Django Django — Marble Skies
Django Django return with their third full-length album, this time for the leftfield Ribbon Music label. It’s a concise and focused album that recalls their dynamic, genre-blurring debut LP and its handmade, cut-and-paste approach. Apparently parts of this record were made up of parts from 2012 jams, so it’s fair to say that this is literally a return to their top form. While Marble Skies features hazy Zombies-like summer pop, hypnoic Krautrock grooves, Jamaican dancehall influences and electro pop, lead single “Tic Tac Toe” nods to Django Django’s more rockabilly-inclined influences and you can listen to it here.
Starcrawler — Starcrawler
The most thrilling, most talked about LA band in a long time, Starcrawler’s debut is everything the hype said it would be. Sunset Strip sleaze, Cramps-esque sexuality and a New York Dolls approach to song structure is captured perfectly by Ryan Adams’ production resulting in a breath of fresh (or more likely, Marlboro-scented) air for raw DIY indie rock. The female-fronted future of ’70s Hollywood rock? The Rough Trade label think so, and the album is out now. Check out the video for I Love LA here.
Nils Frahm — All Melody
Having built an entirely new studio to facilitate the recording of this record, it’s probably best that we leave it to the Berlin-based classical/electronic composer to explain: “I wanted to hear beautiful drums, drums I’ve never seen or heard before, accompanied by human voices, girls, and boys. They would sing a song from this very world and it would sound like it was from a different space. I heard a synthesizer, which sounds like a harmonium playing the All Melody, melting together with a line of a harmonium sounding like a synthesizer. My pipe organ would turn into a drum machine, while my drum machine would sound like an orchestra of breathy flutes. I would turn my piano into my very voice, and any voice into a ringing string. The music I hear inside me will never end up on a record, as it seems I can only play it for myself.” Like every modern masterpiece, you can watch a trailer for it.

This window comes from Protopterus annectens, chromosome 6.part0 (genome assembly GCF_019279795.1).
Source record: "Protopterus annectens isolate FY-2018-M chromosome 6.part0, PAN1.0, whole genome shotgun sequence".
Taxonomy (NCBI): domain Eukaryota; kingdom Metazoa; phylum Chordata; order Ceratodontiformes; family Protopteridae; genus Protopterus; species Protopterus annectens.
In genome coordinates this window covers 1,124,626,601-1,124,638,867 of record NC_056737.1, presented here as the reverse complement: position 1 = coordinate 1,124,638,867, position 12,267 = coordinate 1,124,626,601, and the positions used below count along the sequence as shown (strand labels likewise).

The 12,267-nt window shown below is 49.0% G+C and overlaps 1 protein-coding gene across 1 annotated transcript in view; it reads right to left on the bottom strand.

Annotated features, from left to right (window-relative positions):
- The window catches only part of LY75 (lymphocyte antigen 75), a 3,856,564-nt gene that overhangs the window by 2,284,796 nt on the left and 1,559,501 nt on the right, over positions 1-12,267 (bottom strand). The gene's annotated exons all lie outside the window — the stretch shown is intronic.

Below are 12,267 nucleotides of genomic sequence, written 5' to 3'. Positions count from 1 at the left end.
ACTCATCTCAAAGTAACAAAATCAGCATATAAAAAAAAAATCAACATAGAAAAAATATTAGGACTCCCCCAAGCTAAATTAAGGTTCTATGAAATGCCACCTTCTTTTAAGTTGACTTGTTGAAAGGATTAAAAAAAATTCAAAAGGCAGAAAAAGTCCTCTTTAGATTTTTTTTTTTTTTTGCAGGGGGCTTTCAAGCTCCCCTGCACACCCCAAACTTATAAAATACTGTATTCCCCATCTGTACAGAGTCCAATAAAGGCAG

Porches — The House
From his beginnings as a DIY indie musician, just eight years have seen Aaron Maine’s Porches project develop into the lush, shining, minimal synth-pop brilliance that we find in The House. It’s cynical, romantic, immersive synthpop that - even despite its immediacy - you’ll still be listening to in years to come. It’s an accomplished record by an individual who never seemed to make anything other than exactly the music he wanted to. Check out the video for Find Me here.
Tune-Yards — I Can Feel You Creep Into My Private Life
The fourth Tune-Yards album bears more electronics and dance beats than its predecessors, but Merrill Garbus’ combination of sociopolitical savvy, outside-the-box creativity, and giddily infectious enthusiasm remains. While the R&B inflections and late-night club vibe of Heart Attack may represent something of a stylistic shift, the electronic beats of Private Life are sprinkled with the kind of world-music influences and playground-chant cadences that have been part of Tune-Yards’ tool kit for a while. And the minimalist, dub-like feel of the haunting Home comes off as organic as anything Garbus has done. Check out the video for Heart Attack here.
First Aid Kit — Ruins
“Well, a goodbye never seems finished,” sing Klara and Johanna Söderberg on Distant Star. Written in the shadow of Klara’s split from her fiancé, much of their fourth album examines the difficulty of moving on, delivering despair and confusion through breathtakingly pure harmonies. For all the lyrical reflection, there’s a keen sense of forward thinking within the music. Postcard and Distant Star may offer exquisitely classic Americana, but the duo also draw on dream pop (Fireworks) and rippling electronic (My Wild Sweet Love) before squeezing a brass band and rowdy, closing-time chorus into Hem of Her Dress. Listen to the title track here.